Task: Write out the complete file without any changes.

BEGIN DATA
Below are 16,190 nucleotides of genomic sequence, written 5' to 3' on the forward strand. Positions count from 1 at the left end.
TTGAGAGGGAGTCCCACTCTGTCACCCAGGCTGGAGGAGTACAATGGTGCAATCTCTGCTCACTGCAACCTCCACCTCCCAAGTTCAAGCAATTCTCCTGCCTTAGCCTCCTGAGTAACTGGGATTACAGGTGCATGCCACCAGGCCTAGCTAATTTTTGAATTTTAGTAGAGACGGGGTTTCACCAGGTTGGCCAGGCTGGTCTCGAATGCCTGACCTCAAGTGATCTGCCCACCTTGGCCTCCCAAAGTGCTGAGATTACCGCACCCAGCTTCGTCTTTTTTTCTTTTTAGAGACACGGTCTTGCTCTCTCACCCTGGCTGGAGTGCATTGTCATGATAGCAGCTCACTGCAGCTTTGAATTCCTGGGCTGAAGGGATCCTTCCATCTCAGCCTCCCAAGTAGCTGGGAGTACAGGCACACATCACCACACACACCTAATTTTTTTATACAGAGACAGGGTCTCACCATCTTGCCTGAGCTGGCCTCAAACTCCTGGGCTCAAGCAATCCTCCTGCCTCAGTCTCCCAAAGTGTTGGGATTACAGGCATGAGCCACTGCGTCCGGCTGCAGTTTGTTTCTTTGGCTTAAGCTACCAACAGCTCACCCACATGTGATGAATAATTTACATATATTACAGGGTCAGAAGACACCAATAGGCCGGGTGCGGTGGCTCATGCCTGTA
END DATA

Below are 16,190 nucleotides of genomic sequence, written 5' to 3' on the forward strand. Positions count from 1 at the left end.
TTGAGAGGGAGTCCCACTCTGTCACCCAGGCTGGAGGAGTACAATGGTGCAATCTCTGCTCACTGCAACCTCCACCTCCCAAGTTCAAGCAATTCTCCTGCCTTAGCCTCCTGAGTAACTGGGATTACAGGTGCATGCCACCAGGCCTAGCTAATTTTTGAATTTTAGTAGAGACGGGGTTTCACCAGGTTGGCCAGGCTGGTCTCGAATGCCTGACCTCAAGTGATCTGCCCACCTTGGCCTCCCAAAGTGCTGAGATTACCGCACCCAGCTTCGTCTTTTTTTCTTTTTAGAGACACGGTCTTGCTCTCTCACCCTGGCTGGAGTGCATTGTCATGATAGCAGCTCACTGCAGCTTTGAATTCCTGGGCTGAAGGGATCCTTCCATCTCAGCCTCCCAAGTAGCTGGGAGTACAGGCACACATCACCACACACACCTAATTTTTTTATACAGAGACAGGGTCTCACCATCTTGCCTGAGCTGGCCTCAAACTCCTGGGCTCAAGCAATCCTCCTGCCTCAGTCTCCCAAAGTGTTGGGATTACAGGCATGAGCCACTGCGTCCGGCTGCAGTTTGTTTCTTTGGCTTAAGCTACCAACAGCTCACCCACATGTGATGAATAATTTACATATATTACAGGGTCAGAAGACACCAATAGGCCGGGTGCGGTGGCTCATGCCTGTA